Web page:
Chronicles of the once upon a time athletics reporter

Starting out in this old game it was always about getting the quotes

I’ve been here before. Today and tomorrow and yesterday too. The morning start list and the last shuttle bus and in between the somehow always long walk down to the mixed zone and then getting the quotes. It was always about getting the quotes.

I’ve been here before. Maybe not because the first and last time I was in Munich was 20 years ago this same week to report on a European Athletics Championships which back then was a magnificent stand-alone event staged inside this same tented arena that is the 1972 Olympic Stadium. It will be stand-alone again after this one.

It was always about getting the quotes. Sonia O’Sullivan was the defending champion in the 5,000m and the 10,000m, the two titles she won in Budapest four years previously when some people were starting to wonder was she already past her prime on the track. Far from it. She also won two World Cross-Country titles earlier that same year, didn’t she?

In Munich 20 years ago this same week she won the silver medal in the 10,000m behind Paula Radcliffe, who ran from the front and finished one second outside of 30 minutes. O’Sullivan won another silver medal in the 5,000m, this time losing by .09 of a second to the Spanish woman Marta Dominguez, who some of us always had our doubts about given her ridiculous knack of peaking at exactly the right time.


A few short years later Dominguez was done for doping, only that gold medal was never sent back. O’Sullivan knew that too and she always obliged because back then it was always about getting the quotes.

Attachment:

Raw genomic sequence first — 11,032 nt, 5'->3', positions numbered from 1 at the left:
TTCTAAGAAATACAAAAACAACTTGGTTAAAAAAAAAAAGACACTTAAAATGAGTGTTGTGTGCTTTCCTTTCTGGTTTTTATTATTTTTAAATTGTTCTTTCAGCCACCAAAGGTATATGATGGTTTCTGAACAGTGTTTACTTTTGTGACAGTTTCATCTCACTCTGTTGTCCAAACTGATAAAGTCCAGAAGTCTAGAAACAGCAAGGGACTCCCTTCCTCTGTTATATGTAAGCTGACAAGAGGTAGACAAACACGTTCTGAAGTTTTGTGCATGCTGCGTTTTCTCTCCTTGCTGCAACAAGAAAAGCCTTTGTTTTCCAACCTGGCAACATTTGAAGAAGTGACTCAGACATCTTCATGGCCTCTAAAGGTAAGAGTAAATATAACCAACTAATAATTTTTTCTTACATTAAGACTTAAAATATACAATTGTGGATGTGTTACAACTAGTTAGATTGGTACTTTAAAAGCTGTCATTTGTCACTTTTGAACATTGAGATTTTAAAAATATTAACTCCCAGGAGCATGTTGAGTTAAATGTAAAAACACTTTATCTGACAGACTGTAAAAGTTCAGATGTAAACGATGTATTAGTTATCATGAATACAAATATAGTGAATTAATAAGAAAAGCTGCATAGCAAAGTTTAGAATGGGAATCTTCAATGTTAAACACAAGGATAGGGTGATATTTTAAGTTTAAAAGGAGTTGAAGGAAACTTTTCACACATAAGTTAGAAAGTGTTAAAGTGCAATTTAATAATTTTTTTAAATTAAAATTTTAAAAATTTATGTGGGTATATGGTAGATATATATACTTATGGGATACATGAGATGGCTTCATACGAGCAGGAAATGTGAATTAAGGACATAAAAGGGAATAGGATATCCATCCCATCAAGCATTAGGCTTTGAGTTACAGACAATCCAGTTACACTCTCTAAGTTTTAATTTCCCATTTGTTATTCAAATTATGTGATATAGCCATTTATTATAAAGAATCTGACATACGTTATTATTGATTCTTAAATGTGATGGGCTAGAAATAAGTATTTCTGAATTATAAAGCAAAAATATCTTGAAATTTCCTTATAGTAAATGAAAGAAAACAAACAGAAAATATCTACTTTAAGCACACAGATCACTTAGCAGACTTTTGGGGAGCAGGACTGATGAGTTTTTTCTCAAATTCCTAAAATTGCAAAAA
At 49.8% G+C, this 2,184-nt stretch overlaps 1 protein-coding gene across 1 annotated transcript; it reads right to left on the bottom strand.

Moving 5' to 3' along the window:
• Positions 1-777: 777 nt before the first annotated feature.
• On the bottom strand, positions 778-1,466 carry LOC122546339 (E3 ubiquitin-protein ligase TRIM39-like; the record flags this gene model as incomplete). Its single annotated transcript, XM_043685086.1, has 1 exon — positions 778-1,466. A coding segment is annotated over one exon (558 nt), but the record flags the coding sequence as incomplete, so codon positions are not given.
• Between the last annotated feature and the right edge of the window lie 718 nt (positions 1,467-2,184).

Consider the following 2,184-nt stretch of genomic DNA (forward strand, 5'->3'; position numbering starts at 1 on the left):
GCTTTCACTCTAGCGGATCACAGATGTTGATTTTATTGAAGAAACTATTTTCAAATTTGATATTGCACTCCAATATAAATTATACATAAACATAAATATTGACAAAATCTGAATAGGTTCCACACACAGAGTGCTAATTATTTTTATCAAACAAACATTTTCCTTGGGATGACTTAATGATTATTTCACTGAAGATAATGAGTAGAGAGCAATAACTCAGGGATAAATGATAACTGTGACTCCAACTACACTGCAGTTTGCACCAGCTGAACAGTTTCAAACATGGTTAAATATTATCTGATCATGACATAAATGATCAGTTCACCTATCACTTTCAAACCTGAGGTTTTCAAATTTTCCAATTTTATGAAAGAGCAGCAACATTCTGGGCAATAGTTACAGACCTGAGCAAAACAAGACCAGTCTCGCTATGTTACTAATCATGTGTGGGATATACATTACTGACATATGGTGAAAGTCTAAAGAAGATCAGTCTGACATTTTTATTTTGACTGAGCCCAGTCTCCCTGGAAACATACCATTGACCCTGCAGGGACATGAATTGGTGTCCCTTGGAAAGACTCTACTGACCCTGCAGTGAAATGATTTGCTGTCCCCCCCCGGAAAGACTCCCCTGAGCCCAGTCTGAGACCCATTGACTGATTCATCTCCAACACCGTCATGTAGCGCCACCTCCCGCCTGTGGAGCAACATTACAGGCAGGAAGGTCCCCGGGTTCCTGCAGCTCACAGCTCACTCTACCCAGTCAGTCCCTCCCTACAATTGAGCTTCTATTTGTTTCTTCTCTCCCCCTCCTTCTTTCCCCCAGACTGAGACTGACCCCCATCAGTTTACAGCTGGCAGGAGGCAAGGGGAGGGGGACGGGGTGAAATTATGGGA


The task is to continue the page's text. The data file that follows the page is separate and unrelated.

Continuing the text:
Malachy Logan, sports editor of The Irish Times, had put me on a retainer to report on this and oddly other sports

I’ve been here before. Three years before Munich. It was the 1999 World Athletics Championships in Seville, staged inside an unbearably hot concrete stadium down by the river, a year after Malachy Logan, sports editor of The Irish Times, had put me on a retainer to report on this and oddly other sports. It was always about getting the quotes.

There were three people at those championships in Seville who showed me the way and my dad was one of them. So was Peter Byrne and Brendan Mooney. These were once upon a time a different breed of journalist and I say that not because they are gone now within four months of each other. I say that simply because it is true. They were reporters and they were correspondents and it was always about getting the quotes.

Byrne had a brilliant grasp of athletics even though I do not know if he ever ran a race in his life. Mooney I know did, a champion 400m runner in his prime, and in the late evening when every last word was filed we sat around a table outside their hotel and talked until it was late into the Seville night and they were good to me.

For Mooney, the replenishment of choice was always red wine by the glass and never the bottle and when they told him that yes they had the finest rioja he raised that unforgettable smile. We drank any lager by the glass or bottle as long as it was cold and trust me nobody breathed it in more easily than my dad.